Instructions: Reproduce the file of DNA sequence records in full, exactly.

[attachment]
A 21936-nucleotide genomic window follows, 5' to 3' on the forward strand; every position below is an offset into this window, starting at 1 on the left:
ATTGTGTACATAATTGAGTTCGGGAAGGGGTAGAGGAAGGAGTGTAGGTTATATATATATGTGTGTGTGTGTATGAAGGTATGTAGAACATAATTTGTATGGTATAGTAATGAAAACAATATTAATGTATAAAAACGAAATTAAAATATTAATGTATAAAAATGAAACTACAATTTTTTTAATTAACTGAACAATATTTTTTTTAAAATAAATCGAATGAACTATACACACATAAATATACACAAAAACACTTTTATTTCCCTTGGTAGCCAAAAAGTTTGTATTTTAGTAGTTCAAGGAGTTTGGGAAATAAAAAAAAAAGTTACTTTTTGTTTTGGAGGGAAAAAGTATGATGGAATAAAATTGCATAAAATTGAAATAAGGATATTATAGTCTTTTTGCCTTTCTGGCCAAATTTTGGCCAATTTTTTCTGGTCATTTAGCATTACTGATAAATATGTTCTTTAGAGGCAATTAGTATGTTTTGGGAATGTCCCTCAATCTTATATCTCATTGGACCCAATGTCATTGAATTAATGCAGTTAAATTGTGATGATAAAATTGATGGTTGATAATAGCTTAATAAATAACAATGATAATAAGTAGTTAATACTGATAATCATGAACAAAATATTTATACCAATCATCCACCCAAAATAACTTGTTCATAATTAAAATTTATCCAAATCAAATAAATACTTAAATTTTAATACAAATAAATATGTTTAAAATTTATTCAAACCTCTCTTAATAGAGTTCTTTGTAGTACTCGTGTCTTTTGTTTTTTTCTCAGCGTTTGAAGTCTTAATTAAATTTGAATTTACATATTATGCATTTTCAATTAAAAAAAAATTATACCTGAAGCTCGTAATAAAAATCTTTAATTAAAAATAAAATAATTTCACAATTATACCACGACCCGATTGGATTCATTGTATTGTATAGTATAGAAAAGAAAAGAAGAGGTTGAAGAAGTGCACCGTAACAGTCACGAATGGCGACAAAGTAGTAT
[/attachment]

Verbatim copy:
A 21936-nucleotide genomic window follows, 5' to 3' on the forward strand; every position below is an offset into this window, starting at 1 on the left:
ATTGTGTACATAATTGAGTTCGGGAAGGGGTAGAGGAAGGAGTGTAGGTTATATATATATGTGTGTGTGTGTATGAAGGTATGTAGAACATAATTTGTATGGTATAGTAATGAAAACAATATTAATGTATAAAAACGAAATTAAAATATTAATGTATAAAAATGAAACTACAATTTTTTTAATTAACTGAACAATATTTTTTTTAAAATAAATCGAATGAACTATACACACATAAATATACACAAAAACACTTTTATTTCCCTTGGTAGCCAAAAAGTTTGTATTTTAGTAGTTCAAGGAGTTTGGGAAATAAAAAAAAAAGTTACTTTTTGTTTTGGAGGGAAAAAGTATGATGGAATAAAATTGCATAAAATTGAAATAAGGATATTATAGTCTTTTTGCCTTTCTGGCCAAATTTTGGCCAATTTTTTCTGGTCATTTAGCATTACTGATAAATATGTTCTTTAGAGGCAATTAGTATGTTTTGGGAATGTCCCTCAATCTTATATCTCATTGGACCCAATGTCATTGAATTAATGCAGTTAAATTGTGATGATAAAATTGATGGTTGATAATAGCTTAATAAATAACAATGATAATAAGTAGTTAATACTGATAATCATGAACAAAATATTTATACCAATCATCCACCCAAAATAACTTGTTCATAATTAAAATTTATCCAAATCAAATAAATACTTAAATTTTAATACAAATAAATATGTTTAAAATTTATTCAAACCTCTCTTAATAGAGTTCTTTGTAGTACTCGTGTCTTTTGTTTTTTTCTCAGCGTTTGAAGTCTTAATTAAATTTGAATTTACATATTATGCATTTTCAATTAAAAAAAAATTATACCTGAAGCTCGTAATAAAAATCTTTAATTAAAAATAAAATAATTTCACAATTATACCACGACCCGATTGGATTCATTGTATTGTATAGTATAGAAAAGAAAAGAAGAGGTTGAAGAAGTGCACCGTAACAGTCACGAATGGCGACAAAGTAGTAT